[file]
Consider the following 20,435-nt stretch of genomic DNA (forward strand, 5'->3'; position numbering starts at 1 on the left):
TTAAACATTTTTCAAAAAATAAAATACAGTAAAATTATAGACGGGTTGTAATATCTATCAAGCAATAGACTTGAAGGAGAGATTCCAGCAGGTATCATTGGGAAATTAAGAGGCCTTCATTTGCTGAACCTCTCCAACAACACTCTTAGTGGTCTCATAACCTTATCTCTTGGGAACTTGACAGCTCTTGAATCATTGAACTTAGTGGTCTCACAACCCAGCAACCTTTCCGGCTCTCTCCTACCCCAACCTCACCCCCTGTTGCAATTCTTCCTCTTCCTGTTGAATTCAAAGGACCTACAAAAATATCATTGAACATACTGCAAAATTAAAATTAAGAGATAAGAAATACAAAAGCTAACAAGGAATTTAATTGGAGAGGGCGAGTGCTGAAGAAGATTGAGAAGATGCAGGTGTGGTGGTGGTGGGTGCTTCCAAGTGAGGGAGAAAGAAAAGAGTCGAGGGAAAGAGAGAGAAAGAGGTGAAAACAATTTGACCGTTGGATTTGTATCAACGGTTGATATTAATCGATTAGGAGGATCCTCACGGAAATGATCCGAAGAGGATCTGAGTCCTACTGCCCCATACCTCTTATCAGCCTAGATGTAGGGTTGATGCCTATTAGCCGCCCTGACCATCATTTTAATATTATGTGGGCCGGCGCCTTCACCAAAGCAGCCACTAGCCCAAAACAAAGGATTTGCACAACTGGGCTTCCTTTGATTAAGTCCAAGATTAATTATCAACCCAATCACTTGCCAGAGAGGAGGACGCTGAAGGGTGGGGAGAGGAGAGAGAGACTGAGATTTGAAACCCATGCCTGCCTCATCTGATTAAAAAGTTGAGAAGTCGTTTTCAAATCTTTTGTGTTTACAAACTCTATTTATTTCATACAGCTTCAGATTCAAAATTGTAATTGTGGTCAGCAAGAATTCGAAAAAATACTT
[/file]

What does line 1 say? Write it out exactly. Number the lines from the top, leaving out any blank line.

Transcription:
Consider the following 20,435-nt stretch of genomic DNA (forward strand, 5'->3'; position numbering starts at 1 on the left):